One of the film's moments of grace is provided by Stephan (Henri Garcin), the Swiss companion of Miri, Dvir's mother, a former judo champion who is considerably older than her. As an outsider, Stephan emphasizes even more powerfully the rigidity of the closed kibbutz society; his character embodies the disparity between the utopian vision and its actualization. Stephan is based on a real person from the life of Shaul's mother.

The film depicts Stephan and Miri as lovers who meet once a year, and when Stephan wants to pay his annual visit the kibbutz assembly must give its approval. It is not given easily. All the self-righteous women wrinkle up their noses, and in the end, instead of a month, the couple is only allowed two weeks together. In one of the film's harshest scenes, the evil dairyman (Avivi) abuses Dvir. None of the kibbutz members come to his defense, but Stephan, the judo champion, breaks the man's arm and is expelled the next day for the act. The filmmaker doesn't understand what's wrong with the expulsion; at least that is how he presents the scene. "He deserved it, because he broke someone's arm," he says.

But he is the only one who came to the defense of a little boy who has no father - none of the kibbutz members took action.

"I placed the spotlight on something I wanted to show, and everyone can do what he wants with it."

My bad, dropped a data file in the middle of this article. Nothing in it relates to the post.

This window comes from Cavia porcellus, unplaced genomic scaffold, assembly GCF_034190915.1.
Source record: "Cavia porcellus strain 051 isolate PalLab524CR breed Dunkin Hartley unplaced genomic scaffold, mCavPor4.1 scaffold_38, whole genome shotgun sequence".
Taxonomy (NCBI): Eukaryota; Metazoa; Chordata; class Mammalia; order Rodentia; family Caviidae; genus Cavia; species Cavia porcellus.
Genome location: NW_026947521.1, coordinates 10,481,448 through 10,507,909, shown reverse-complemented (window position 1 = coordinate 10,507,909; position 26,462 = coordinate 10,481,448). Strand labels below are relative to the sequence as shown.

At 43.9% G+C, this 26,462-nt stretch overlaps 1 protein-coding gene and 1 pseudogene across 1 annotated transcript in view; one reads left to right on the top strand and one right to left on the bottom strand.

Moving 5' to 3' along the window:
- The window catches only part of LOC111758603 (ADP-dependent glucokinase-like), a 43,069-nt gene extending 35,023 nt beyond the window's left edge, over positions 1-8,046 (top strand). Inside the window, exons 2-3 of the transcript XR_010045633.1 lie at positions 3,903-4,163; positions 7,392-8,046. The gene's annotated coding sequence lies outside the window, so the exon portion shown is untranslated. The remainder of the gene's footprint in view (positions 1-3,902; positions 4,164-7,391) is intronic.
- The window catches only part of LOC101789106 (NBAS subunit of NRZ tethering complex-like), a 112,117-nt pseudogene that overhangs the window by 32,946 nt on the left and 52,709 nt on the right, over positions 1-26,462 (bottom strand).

Shaul recalls his mother's condition deteriorating. "After my father died, she experienced another five deaths within two or three years: two brothers, a sister, her mother and someone else. She developed a mental illness and was always sad. The kibbutz did its best so that her room would be full of volunteers and others who would enliven and occupy her. There were many periods when her home was packed with people, and there were periods when she was completely alone, and I would ask myself where everyone was.

"You don't need a lot of imagination to understand that the sickness came in waves and that the situation was unclear and unknown. And there actually was a Swiss guy who gave her a lot of light and happiness. I don't know how they met. He was much older than her and was a skiing champion, and I remember he had bristles on his chin and a certain aroma which I took to be aftershave - I always sniffed him. One day, not long ago, I was on a bus in Munich and the person who sat next to me helped me find my way to the old city there. He had the same aroma, and then I understood that this is a European smell of everyone who has put away two beers in the morning, and I was appalled.